- a great obelisk, ten miles south of the city, erected by the Ndak as a landmark for ships seeking the Momuva'e inlet (or the Aiwa canal to which it connected) - and still used by mariners to this day, although the top half of the obelisk broke off many centuries ago. The remaining portion leans awkwardly and looks as though it must surely soon fall, although it has survived this way for generations.
Located on an island not quite big enough to fully support it, Momuva'e imports some grain from Påwe and other towns, though it can grow the rest and plenty of vegetables. Meat comes almost entirely in the form of seafood - the docks of the city serve several thousand small fishing boats that bring home their catches every evening. Counterbalancing the grain imports, the city exports various products like fish oil and pottery; it also imports retted flax and exports finished linens, as the city has a substantial (if not superb) textiles industry.
Governance of Momuva'e is virtually absent on any city-wide scale. Various noble families have claimed it from time to time; they have rarely profited from their supposed ownership, however, and so such arrangements have invariably withered. Attempts by Huyfárah and other Kascan cities to conquer it have tended to meet with this same fate: it is easy to dominate Momuva'e militarily, but difficult to make it a valuable possession. Civil works like road repair and the construction of buildings are completed haphazardly by the people acting on their own - if they see enough need, or on the advice of a neighborhood council - or not at all. For example, if a dock decays to the point of uselessness, the fishing teams who had been using it will generally take it upon themselves to rebuild it, if they cannot find adequate moorage elsewhere.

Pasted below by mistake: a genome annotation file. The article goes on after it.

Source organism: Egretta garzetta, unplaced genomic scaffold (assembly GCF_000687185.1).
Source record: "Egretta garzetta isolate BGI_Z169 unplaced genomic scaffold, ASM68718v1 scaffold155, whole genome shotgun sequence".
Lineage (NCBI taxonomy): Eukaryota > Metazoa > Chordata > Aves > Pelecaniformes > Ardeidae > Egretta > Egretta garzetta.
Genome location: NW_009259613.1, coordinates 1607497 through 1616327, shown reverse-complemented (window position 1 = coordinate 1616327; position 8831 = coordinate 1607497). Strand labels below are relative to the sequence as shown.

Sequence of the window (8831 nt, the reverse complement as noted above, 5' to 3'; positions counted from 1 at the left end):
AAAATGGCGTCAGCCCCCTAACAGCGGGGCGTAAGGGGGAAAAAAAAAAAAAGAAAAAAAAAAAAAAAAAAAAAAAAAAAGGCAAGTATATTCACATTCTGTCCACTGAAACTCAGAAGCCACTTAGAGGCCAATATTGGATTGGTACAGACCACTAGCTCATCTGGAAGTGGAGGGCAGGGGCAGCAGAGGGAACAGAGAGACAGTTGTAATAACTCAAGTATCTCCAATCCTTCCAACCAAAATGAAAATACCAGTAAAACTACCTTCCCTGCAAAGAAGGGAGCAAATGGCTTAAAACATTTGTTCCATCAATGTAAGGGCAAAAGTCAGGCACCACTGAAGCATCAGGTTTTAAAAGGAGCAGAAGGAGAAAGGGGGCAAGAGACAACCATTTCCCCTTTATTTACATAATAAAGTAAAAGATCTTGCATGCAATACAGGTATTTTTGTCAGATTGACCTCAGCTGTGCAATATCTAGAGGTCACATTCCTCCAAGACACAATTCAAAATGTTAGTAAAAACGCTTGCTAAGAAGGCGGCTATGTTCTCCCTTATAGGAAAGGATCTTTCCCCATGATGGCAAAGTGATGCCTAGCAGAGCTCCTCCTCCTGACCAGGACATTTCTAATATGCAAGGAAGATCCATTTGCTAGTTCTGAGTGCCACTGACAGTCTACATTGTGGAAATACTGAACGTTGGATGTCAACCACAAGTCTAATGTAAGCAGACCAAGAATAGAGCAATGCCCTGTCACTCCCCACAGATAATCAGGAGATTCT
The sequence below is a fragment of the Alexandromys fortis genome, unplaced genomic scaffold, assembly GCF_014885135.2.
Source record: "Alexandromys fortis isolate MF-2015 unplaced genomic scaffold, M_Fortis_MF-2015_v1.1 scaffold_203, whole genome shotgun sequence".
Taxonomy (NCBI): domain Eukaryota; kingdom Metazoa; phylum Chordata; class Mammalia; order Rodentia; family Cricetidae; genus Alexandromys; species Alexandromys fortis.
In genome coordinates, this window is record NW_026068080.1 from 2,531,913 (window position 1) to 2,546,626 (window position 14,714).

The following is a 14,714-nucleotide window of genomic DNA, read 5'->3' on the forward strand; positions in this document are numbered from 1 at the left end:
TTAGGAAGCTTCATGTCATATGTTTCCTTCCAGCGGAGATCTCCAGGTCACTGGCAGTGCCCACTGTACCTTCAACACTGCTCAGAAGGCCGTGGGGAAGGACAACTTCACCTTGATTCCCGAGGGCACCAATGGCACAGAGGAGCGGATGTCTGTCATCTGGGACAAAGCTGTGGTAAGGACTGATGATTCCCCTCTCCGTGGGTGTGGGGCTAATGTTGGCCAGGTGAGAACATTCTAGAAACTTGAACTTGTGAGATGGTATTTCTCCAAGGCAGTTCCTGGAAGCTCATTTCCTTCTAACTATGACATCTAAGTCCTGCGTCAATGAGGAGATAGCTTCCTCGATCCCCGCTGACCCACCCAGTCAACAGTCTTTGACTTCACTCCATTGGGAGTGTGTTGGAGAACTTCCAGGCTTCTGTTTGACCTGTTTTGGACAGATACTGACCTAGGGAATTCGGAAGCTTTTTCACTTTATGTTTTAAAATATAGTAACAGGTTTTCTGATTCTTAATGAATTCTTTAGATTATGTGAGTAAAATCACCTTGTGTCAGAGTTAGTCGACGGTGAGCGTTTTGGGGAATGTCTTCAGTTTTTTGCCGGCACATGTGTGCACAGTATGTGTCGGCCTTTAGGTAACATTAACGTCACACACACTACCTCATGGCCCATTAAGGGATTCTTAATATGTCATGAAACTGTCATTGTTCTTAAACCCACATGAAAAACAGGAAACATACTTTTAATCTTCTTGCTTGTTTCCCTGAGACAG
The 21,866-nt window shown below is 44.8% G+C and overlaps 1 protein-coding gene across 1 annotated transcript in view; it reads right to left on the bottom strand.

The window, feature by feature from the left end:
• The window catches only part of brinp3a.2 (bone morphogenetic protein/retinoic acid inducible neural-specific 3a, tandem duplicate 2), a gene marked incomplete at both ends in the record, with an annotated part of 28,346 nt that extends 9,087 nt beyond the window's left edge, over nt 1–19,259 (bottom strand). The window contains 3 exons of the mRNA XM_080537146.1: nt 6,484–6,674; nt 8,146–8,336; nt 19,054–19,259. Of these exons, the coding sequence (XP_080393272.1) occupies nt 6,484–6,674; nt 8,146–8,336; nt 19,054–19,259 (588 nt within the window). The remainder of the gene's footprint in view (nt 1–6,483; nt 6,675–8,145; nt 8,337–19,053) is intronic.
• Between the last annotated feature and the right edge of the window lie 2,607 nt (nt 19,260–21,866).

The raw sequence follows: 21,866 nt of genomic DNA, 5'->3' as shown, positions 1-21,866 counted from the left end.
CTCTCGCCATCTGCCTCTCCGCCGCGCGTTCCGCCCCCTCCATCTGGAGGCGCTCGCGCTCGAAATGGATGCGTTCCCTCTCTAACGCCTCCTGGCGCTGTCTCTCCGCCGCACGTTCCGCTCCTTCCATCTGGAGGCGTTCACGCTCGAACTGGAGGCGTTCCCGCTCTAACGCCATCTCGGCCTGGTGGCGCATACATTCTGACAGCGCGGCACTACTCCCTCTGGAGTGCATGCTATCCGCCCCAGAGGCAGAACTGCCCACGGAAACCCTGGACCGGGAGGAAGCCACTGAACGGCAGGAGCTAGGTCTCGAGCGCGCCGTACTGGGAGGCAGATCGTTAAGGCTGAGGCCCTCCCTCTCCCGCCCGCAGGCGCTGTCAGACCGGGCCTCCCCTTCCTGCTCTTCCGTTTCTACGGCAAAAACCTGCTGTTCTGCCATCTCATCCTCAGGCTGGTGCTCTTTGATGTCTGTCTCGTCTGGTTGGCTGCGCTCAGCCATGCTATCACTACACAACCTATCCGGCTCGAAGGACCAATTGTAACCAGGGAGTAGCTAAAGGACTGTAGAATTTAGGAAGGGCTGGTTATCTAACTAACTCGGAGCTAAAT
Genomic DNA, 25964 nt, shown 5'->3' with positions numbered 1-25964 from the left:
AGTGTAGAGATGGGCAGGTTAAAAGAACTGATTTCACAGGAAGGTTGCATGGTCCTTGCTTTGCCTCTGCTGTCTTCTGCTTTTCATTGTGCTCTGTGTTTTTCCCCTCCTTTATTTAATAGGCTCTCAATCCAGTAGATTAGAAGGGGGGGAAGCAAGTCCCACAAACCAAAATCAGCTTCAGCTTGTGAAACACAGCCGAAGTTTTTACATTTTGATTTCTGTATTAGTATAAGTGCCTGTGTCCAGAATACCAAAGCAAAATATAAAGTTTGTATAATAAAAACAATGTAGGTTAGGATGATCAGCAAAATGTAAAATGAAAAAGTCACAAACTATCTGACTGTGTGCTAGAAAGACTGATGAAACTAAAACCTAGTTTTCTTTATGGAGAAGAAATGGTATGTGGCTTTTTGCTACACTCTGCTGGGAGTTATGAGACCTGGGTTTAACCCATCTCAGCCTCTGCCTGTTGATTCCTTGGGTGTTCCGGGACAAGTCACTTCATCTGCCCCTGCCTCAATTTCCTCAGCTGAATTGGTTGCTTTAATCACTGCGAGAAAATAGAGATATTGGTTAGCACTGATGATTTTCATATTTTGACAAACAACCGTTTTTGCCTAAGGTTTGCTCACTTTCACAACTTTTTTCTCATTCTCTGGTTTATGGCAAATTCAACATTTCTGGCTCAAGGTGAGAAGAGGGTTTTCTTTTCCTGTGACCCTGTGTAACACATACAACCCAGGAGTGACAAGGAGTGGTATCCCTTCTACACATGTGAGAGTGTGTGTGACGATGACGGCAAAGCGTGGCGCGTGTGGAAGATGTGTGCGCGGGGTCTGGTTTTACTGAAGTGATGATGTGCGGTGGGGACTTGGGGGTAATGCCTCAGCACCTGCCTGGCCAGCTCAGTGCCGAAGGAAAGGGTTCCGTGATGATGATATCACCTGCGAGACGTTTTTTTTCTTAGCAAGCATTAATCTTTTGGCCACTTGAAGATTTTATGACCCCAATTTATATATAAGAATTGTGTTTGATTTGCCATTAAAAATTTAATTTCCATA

In many districts of the city, a much smaller scale of government is informally followed: small neighborhood councils resembling the councils of delta villages in scope and power. Local business, civic, and noble interests tend to seek representation on such councils. However, these bodies are relatively toothless; their primary influence is by persuasion, and by brokering deals and managing the resultant complex of intersocial debts. Certainly the ability of these councils to do any governing of those who do not wish to be governed is very limited, but in some cases they have evolved into small business cartels or even protection rackets. There are more than a hundred neighborhood councils, but very few have any influence over more than a thousand citizens apiece. This division of management into numerous small councils resembling those in villages has led to an oft-repeated metaphor, which states that Momuva'e is not a city at all, but instead a thousand villages that are all in the same place.
Lack of an overarching organization leads to many cracks in the council system. Many areas are served by no councils at all, while others are served by multiple and sometimes competing ones. Life in this lawless city tends to be somewhat rough-and-tumble, but people do get by, and the poor and vulnerable do not necessarily live in fear. It is possible to avoid most sorts of trouble, with a little effort. But at the same time there are districts most people avoid entering at night - or at all.
Culture and Religion
|Ndak Ta||Mos Mumbasi||[ˈmos ˈmũm.ba.si]||(unknown)|
|Adāta||Muphai||['mu.pʰai]||← NT [Mos] Mumbasi|
|Fáralo||Muəbaz||['mu.ə.baz]||← NT [Mos] Mumbasi|
|Ndok Aisô||Môsp'euseu||[mɞsˈpʰɛːw.sɛw]||← NT Mos Mumbasi|
|Buruya Nzaysa||Mubasɛ||[mu.ba.sɛ]||← NT [Mos] Mumbasi|
|Naidda||Momuva'e||['mo.mu.va.ʔe]||← NT Mos Mumbasi|
|Wippwo||Moumβai||['mom.βai]||← Ndd. Momuva'e|